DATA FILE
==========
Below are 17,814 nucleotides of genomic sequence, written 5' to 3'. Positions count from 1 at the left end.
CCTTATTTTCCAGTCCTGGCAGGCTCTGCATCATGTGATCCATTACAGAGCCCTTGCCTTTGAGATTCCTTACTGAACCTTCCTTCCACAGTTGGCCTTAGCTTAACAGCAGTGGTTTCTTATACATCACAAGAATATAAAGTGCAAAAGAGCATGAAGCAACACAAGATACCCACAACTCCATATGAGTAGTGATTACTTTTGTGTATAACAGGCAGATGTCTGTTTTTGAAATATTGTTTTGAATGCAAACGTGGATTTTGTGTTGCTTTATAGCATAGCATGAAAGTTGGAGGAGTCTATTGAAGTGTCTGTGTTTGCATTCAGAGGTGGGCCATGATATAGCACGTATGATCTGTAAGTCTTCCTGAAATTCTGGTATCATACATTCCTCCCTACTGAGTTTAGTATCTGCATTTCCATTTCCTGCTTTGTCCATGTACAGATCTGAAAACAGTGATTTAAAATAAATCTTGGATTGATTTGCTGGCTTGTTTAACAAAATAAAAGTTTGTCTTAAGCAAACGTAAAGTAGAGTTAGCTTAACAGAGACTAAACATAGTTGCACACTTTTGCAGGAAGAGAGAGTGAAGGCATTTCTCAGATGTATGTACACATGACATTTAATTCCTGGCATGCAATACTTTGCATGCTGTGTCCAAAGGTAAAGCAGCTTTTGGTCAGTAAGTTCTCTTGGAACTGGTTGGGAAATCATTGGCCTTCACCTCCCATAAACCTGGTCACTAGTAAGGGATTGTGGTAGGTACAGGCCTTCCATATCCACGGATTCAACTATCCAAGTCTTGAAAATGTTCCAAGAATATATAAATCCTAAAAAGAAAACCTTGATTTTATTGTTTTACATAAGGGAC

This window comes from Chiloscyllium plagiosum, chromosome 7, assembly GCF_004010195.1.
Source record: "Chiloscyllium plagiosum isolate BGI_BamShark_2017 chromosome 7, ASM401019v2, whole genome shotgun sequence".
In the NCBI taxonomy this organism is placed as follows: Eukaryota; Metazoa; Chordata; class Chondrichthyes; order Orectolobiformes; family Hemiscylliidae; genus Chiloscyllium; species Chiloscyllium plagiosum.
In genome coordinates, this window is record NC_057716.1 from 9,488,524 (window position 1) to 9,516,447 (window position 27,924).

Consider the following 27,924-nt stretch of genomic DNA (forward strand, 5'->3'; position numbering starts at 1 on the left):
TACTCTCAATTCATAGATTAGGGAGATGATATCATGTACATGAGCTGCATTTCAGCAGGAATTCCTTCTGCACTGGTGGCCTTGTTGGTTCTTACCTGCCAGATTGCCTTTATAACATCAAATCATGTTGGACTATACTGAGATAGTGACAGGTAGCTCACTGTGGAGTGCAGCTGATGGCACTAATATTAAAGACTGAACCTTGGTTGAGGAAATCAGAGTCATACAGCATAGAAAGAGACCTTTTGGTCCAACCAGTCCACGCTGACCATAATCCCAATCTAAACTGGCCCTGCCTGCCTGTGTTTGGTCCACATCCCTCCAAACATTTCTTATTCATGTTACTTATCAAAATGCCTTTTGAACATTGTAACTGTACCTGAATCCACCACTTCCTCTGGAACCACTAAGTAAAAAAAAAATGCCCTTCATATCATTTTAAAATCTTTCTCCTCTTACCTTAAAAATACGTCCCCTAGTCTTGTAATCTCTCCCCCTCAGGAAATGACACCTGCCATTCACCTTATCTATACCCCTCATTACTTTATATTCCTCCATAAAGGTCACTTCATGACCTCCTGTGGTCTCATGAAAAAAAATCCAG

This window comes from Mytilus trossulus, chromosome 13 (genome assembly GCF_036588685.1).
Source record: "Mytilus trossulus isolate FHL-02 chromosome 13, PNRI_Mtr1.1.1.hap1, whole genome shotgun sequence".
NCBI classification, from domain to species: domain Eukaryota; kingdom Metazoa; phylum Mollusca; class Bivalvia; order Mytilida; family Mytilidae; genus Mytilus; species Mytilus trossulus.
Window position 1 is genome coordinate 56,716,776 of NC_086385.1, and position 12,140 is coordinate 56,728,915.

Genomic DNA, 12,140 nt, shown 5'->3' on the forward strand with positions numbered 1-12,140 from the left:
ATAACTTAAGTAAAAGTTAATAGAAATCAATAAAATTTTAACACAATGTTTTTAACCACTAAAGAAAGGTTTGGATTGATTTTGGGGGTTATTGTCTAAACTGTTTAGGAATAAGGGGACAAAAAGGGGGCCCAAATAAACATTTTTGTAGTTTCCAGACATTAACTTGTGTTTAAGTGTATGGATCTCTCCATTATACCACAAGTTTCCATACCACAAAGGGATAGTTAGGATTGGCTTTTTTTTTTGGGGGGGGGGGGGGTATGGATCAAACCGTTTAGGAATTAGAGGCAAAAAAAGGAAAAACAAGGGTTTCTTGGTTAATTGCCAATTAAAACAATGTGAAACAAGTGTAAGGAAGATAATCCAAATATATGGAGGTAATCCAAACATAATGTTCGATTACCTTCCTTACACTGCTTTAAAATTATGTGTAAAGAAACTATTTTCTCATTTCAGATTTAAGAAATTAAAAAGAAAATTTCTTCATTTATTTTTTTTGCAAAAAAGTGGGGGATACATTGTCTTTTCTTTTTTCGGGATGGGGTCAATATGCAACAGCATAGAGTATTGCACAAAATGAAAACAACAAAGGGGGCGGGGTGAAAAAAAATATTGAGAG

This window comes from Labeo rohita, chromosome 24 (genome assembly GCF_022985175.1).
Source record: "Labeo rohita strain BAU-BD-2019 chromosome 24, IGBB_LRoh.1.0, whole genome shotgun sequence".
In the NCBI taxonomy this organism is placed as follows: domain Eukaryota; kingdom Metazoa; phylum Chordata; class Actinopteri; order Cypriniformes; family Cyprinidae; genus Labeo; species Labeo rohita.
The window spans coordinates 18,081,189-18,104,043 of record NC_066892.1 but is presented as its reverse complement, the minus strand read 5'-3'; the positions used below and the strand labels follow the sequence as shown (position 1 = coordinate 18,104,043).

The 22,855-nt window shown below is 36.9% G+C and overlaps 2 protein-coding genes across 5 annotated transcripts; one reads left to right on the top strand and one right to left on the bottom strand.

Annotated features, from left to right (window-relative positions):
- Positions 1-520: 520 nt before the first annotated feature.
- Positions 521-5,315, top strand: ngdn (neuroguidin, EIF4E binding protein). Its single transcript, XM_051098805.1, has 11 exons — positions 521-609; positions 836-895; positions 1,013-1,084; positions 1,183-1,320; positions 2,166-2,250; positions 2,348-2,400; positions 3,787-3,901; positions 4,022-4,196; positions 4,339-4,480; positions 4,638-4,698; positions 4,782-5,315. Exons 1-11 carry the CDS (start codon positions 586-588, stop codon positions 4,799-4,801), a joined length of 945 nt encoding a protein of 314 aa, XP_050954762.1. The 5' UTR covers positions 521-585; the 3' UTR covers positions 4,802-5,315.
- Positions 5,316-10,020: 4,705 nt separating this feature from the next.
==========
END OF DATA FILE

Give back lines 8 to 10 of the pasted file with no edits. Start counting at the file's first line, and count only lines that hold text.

TACTCTCAATTCATAGATTAGGGAGATGATATCATGTACATGAGCTGCATTTCAGCAGGAATTCCTTCTGCACTGGTGGCCTTGTTGGTTCTTACCTGCCAGATTGCCTTTATAACATCAAATCATGTTGGACTATACTGAGATAGTGACAGGTAGCTCACTGTGGAGTGCAGCTGATGGCACTAATATTAAAGACTGAACCTTGGTTGAGGAAATCAGAGTCATACAGCATAGAAAGAGACCTTTTGGTCCAACCAGTCCACGCTGACCATAATCCCAATCTAAACTGGCCCTGCCTGCCTGTGTTTGGTCCACATCCCTCCAAACATTTCTTATTCATGTTACTTATCAAAATGCCTTTTGAACATTGTAACTGTACCTGAATCCACCACTTCCTCTGGAACCACTAAGTAAAAAAAAAATGCCCTTCATATCATTTTAAAATCTTTCTCCTCTTACCTTAAAAATACGTCCCCTAGTCTTGTAATCTCTCCCCCTCAGGAAATGACACCTGCCATTCACCTTATCTATACCCCTCATTACTTTATATTCCTCCATAAAGGTCACTTCATGACCTCCTGTGGTCTCATGAAAAAAAATCCAG

This window comes from Mytilus trossulus, chromosome 13 (genome assembly GCF_036588685.1).
Source record: "Mytilus trossulus isolate FHL-02 chromosome 13, PNRI_Mtr1.1.1.hap1, whole genome shotgun sequence".